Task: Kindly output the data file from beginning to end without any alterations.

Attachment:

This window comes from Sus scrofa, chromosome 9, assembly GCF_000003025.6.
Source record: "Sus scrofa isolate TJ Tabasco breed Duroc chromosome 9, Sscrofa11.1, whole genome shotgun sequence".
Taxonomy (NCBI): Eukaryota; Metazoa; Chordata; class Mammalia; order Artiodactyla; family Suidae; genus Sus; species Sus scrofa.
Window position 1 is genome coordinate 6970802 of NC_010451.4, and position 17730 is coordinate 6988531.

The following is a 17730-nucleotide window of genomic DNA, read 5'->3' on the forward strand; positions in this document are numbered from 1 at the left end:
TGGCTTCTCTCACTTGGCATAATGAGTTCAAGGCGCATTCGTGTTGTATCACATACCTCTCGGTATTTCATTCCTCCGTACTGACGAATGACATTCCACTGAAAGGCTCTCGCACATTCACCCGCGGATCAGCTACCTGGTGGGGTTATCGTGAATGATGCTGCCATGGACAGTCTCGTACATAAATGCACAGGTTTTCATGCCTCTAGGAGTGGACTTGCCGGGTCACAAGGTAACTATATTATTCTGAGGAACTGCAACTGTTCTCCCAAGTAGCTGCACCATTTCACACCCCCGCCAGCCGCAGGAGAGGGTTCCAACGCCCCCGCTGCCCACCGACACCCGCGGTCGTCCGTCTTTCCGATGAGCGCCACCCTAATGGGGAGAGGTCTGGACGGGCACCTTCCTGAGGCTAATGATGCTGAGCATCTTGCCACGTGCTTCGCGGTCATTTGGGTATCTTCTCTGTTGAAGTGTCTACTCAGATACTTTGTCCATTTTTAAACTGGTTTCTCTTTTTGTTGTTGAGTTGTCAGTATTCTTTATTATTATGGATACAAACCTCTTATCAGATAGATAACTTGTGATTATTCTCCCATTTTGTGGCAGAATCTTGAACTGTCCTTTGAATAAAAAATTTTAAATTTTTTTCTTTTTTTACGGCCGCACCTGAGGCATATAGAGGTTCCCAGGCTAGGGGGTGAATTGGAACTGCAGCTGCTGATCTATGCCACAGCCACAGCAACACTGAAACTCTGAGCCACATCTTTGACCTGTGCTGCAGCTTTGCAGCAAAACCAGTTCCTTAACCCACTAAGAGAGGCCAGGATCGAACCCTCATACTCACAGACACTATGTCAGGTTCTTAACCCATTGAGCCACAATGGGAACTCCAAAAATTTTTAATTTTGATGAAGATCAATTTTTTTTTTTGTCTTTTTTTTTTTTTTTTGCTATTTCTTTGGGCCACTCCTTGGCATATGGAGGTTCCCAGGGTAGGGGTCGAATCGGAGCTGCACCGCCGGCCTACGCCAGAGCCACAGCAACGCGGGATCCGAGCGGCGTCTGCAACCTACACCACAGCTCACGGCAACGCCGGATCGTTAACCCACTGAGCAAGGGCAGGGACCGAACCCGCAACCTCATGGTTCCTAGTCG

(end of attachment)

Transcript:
This window comes from Sus scrofa, chromosome 9, assembly GCF_000003025.6.
Source record: "Sus scrofa isolate TJ Tabasco breed Duroc chromosome 9, Sscrofa11.1, whole genome shotgun sequence".
Taxonomy (NCBI): Eukaryota; Metazoa; Chordata; class Mammalia; order Artiodactyla; family Suidae; genus Sus; species Sus scrofa.
Window position 1 is genome coordinate 6970802 of NC_010451.4, and position 17730 is coordinate 6988531.

The following is a 17730-nucleotide window of genomic DNA, read 5'->3' on the forward strand; positions in this document are numbered from 1 at the left end:
TGGCTTCTCTCACTTGGCATAATGAGTTCAAGGCGCATTCGTGTTGTATCACATACCTCTCGGTATTTCATTCCTCCGTACTGACGAATGACATTCCACTGAAAGGCTCTCGCACATTCACCCGCGGATCAGCTACCTGGTGGGGTTATCGTGAATGATGCTGCCATGGACAGTCTCGTACATAAATGCACAGGTTTTCATGCCTCTAGGAGTGGACTTGCCGGGTCACAAGGTAACTATATTATTCTGAGGAACTGCAACTGTTCTCCCAAGTAGCTGCACCATTTCACACCCCCGCCAGCCGCAGGAGAGGGTTCCAACGCCCCCGCTGCCCACCGACACCCGCGGTCGTCCGTCTTTCCGATGAGCGCCACCCTAATGGGGAGAGGTCTGGACGGGCACCTTCCTGAGGCTAATGATGCTGAGCATCTTGCCACGTGCTTCGCGGTCATTTGGGTATCTTCTCTGTTGAAGTGTCTACTCAGATACTTTGTCCATTTTTAAACTGGTTTCTCTTTTTGTTGTTGAGTTGTCAGTATTCTTTATTATTATGGATACAAACCTCTTATCAGATAGATAACTTGTGATTATTCTCCCATTTTGTGGCAGAATCTTGAACTGTCCTTTGAATAAAAAATTTTAAATTTTTTTCTTTTTTTACGGCCGCACCTGAGGCATATAGAGGTTCCCAGGCTAGGGGGTGAATTGGAACTGCAGCTGCTGATCTATGCCACAGCCACAGCAACACTGAAACTCTGAGCCACATCTTTGACCTGTGCTGCAGCTTTGCAGCAAAACCAGTTCCTTAACCCACTAAGAGAGGCCAGGATCGAACCCTCATACTCACAGACACTATGTCAGGTTCTTAACCCATTGAGCCACAATGGGAACTCCAAAAATTTTTAATTTTGATGAAGATCAATTTTTTTTTTTGTCTTTTTTTTTTTTTTTTGCTATTTCTTTGGGCCACTCCTTGGCATATGGAGGTTCCCAGGGTAGGGGTCGAATCGGAGCTGCACCGCCGGCCTACGCCAGAGCCACAGCAACGCGGGATCCGAGCGGCGTCTGCAACCTACACCACAGCTCACGGCAACGCCGGATCGTTAACCCACTGAGCAAGGGCAGGGACCGAACCCGCAACCTCATGGTTCCTAGTCG